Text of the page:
Rondo Hatton Classic Horror Awards Pt. 2: Video (Pt. 2: Categories 8-9)

Category 8: Best Independent Film

We now move into more intimate categories where I personally know some of the nominees. For Best Independent Film, I’m going to remove any nominees that got mainstream releases and vote for one that involves a more guerilla style of filmmaking. The problem is that there are two nominees for whom I want to vote and I have not yet decided which way to go.

Christopher R. Mihm gave us his annual homage to the sci-fi movies of the 1950s, Demon with the Atomic Brain, and Joshua Kennedy gave us his tribute to the films of Ray Harryhausen, Theseus & the Minotaur, complete with stop motion animation by Ryan Lengyel. I attended world premieres of both movies and would be thrilled for either to win.

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The full list of nominees is:

Anna & the Apocalypse, directed by John McPhail.

Herschel Gordon Lewis’ Bloodmania, directed by HG Lewis, Kevin Littlelight, Melanie Reinboldt.

Demon with the Atomic Brain, directed by Christopher Mihm.

The Devil’s Candy, directed by Sean Byrne.

Diane, directed by Michael Mongillo.

Fantasma, directed by Brett Mullen.

A Ghost Story, directed by David Lowery.

I Don’t Feel at Home in the World Anymore, directed by Macon Blair.

The Limehouse Golem, directed by Juan Carlos Medina.

Long Night in a Dead City, directed by Richard Griffin.

The Night-Time Winds, directed by Ansel Faraj.

Red Christmas, directed by Craig Anderson.

Super Dark Times, directed by Kevin Phillips.

Theseus & the Minotaur, directed by Joshua Kennedy.

XX, directed by Jovanka Vuckovic, Annie Clark, Roxanne Benjamin & Karyn Kusama.

Category 9: Best Short Film

Like last year, I watched as many of the Best Short Film nominees that I could find. I enjoyed them all, but, as a monster kid, none affected me like Tom Woodruff Jr.’s Kong: Steel in Love. Cinemassacre’s Why is There Cardboard in Dracula? is a distant second, pulling a different set of emotional triggers.

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Here are the nominees with my thoughts (for the ones I watched):

The Amulet of Fear, directed by Andrea Ricca (6 mins).  A woman finds an amulet that brings a fictional creature to life. It’s ambitious, but limited in effectiveness by a style of special effects of which I’m not fond.
Classic Horrors rating = 6 (out of 10)

The Black Cat, directed by Barghav Saikia (20 mins).  Three-part story in which an old man buys a broom, finds a cat, and then Miss Bellows comes to claim them both. Well-done, but almost too long for a “short” and lacks an ending punch.
Classic Horrors rating = 7 (out of 10)

Burn, directed by Judson Vaughan (15 mins).  Trailer on Vimeo.

Creswick, directed by Natalie James (10 mins),  Trailer on Vimeo.

Don’t Ever Change, directed by Don Swaynos (10 mins).  Arranging to interview a woman released from prison after serving time for murder, a young man reveals his true intentions. It’s well made with good acting and a deliciously evil twist. It’s my favorite of the shorts with a more modern spin.
Classic Horrors rating = 8 (out of 10)

Hive, directed by Adam Ciolfi (10 mins).  Whoa! Deep philosophical discussion about life, death, and a higher power that takes place between stop-motion creatures as their place of refuge is being destroyed. It’s perhaps a bit heavy-handed, but those little guys elicited a genuine emotional response.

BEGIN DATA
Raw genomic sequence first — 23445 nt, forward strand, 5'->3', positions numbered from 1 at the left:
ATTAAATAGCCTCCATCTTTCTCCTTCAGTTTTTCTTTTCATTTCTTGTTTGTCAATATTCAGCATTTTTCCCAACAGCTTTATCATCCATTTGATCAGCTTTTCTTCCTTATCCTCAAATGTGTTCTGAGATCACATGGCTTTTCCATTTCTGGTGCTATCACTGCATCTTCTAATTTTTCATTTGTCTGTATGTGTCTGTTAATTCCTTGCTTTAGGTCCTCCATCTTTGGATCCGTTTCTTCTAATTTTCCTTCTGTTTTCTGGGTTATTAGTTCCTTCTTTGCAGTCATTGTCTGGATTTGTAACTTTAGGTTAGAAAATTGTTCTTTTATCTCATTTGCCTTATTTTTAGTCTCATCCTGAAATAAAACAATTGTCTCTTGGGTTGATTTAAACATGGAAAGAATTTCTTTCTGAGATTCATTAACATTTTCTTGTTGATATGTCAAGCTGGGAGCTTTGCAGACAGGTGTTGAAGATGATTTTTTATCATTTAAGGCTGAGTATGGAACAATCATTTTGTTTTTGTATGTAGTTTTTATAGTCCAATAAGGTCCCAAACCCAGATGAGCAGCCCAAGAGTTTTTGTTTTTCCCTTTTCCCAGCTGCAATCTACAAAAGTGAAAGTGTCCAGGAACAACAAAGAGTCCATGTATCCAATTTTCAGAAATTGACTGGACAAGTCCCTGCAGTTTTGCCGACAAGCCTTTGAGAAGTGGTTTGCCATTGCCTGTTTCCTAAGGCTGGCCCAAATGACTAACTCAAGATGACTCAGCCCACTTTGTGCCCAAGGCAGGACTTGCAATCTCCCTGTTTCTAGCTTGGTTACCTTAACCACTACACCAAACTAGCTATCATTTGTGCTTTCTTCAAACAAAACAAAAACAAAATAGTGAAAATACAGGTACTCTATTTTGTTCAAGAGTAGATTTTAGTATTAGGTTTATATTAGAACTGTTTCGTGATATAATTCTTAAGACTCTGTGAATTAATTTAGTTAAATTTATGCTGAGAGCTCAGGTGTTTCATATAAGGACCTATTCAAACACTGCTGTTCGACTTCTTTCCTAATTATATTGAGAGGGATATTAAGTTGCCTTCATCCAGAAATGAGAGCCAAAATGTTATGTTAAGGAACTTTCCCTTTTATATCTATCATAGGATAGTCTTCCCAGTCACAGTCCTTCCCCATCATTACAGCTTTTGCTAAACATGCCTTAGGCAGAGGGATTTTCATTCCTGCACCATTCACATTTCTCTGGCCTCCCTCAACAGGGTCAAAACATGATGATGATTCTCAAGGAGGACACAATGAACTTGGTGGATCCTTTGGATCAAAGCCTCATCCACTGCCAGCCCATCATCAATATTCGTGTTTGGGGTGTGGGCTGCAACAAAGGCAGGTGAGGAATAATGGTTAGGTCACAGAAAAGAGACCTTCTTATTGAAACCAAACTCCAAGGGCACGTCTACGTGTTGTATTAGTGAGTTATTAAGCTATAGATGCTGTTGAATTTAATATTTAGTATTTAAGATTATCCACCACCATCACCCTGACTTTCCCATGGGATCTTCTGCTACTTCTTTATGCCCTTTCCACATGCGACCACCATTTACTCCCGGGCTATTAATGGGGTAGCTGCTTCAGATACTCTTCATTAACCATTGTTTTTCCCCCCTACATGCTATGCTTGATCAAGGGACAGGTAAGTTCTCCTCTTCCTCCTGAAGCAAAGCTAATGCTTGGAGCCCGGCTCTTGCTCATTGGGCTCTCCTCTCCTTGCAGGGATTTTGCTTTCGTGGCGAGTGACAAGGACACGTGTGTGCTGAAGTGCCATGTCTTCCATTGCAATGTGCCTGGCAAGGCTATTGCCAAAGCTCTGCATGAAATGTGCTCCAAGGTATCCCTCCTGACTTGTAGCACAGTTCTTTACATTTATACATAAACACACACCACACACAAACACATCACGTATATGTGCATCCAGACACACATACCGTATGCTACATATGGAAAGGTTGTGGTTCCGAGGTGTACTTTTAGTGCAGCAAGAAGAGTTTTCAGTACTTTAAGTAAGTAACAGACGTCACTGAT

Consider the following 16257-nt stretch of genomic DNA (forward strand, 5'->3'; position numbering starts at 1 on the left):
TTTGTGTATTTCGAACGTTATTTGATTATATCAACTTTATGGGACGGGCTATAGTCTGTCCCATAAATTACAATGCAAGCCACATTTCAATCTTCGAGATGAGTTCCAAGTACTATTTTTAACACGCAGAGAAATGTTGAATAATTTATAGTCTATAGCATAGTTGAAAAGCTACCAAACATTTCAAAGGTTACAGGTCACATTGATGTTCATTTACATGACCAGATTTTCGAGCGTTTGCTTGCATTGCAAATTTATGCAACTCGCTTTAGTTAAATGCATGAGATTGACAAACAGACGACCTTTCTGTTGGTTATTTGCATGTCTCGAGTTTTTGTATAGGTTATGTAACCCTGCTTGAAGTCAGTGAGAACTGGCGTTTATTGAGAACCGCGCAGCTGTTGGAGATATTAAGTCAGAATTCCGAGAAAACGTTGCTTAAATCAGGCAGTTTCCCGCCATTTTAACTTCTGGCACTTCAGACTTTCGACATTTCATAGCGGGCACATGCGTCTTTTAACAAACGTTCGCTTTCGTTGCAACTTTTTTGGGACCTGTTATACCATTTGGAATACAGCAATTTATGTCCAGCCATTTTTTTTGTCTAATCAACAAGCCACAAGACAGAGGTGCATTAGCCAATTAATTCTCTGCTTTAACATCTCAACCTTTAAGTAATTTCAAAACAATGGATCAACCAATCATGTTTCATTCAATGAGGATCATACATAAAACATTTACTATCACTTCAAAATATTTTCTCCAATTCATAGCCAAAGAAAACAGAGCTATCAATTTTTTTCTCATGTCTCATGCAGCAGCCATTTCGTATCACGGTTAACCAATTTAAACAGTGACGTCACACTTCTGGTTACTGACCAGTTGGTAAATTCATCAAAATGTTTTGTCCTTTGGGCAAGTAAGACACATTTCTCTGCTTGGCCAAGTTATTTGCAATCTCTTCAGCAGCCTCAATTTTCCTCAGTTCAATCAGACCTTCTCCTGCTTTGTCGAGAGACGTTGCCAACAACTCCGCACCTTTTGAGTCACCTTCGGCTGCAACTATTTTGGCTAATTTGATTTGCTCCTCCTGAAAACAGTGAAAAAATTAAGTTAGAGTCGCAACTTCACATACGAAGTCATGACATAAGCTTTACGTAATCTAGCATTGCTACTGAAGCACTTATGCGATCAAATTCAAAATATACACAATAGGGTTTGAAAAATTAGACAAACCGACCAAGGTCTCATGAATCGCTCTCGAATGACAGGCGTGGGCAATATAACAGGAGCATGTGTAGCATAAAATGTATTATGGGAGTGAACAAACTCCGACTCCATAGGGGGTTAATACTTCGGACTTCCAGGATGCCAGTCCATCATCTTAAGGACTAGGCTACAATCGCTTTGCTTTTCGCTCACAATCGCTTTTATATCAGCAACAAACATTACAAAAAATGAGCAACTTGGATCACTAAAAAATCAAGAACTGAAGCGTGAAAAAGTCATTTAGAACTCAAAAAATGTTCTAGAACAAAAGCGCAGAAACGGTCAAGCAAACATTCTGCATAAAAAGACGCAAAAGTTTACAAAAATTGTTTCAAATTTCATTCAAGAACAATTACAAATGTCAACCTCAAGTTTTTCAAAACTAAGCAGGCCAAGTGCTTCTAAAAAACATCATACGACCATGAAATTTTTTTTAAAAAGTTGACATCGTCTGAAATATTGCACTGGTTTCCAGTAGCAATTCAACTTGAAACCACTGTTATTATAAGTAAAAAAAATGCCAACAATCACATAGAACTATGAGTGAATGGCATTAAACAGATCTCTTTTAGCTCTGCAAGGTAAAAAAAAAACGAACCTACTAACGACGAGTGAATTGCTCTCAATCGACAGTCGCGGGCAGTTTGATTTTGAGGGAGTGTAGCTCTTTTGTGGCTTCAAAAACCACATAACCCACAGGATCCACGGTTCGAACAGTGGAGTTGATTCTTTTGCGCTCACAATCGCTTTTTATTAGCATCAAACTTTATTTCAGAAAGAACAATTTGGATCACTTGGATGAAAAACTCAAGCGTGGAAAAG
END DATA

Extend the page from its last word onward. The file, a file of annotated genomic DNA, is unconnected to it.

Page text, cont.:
Classic Horrors rating = 8 (out of 10)

Kong: Steel in Love, directed by Tom Woodruff Jr.  (9 mins).  Speaking of emotional responses, what Woodruff does with the original King Kong armature is a tribute to the original movie as well as a statement about how we all feel about it. With lovely music, I could watch this over and over again, welling up each time.
Classic Horrors rating – 10 (out of 10)

Rakka, directed by Neill Blomkamp. (22 mins).  I’ll be honest… I grew sleepy toward the middle and didn’t finish it. Once I heard (and saw) Sigourney Weaver, I knew I wouldn’t be voting for it, anyway. It’s not that I don’t love her, but she adds a level to the short film that’s above where I’m voting. I will finish it at some point; it looks spectacular so far.

Rites of Vengeance, directed by Izzy Lee (5 mins).  Trailer on YouTube.

Theatre Fantastique: Masque of the Red Death, directed by Ansel Faraj (11 mins).  Interesting combination of live action and animation, but leans a little heavily on effects unique to the videotape medium. The biggest impact on me is the promise of more “episodes,” some of which seem to star former Dark Shadows cast members.
Classic Horrors rating = 6 (out of 10)

Why is There Cardboard in Dracula? by Cinemassacre (10 mins).  Like the narrator of this short film, I never noticed the piece of cardboard attached to a lamp in 1931’s Dracula until it was pointed out to me. He proceeds to examine reasons for why it might be there and whether it was accidental or intentional. It’s very funny at times, but becomes a little repetitive.
Classic Horrors rating = 7 (out of 10)

That’s it for today. I’ll be watching some documentaries over the weekend, so look for my recommendations next week…

Voting for the Rondo Awards is really easy! Simply send an email to taraco@aol.com by midnight on Sunday, April 8, 2018. You don’t have to vote in every category; however, you are limited to one vote.

While you’re voting for these great movies, TV shows and home video releases, please consider voting for classichorrors.club in Category 17: Best Website or Blog of 2017… only if you like what you see here and believe that it deserves it.

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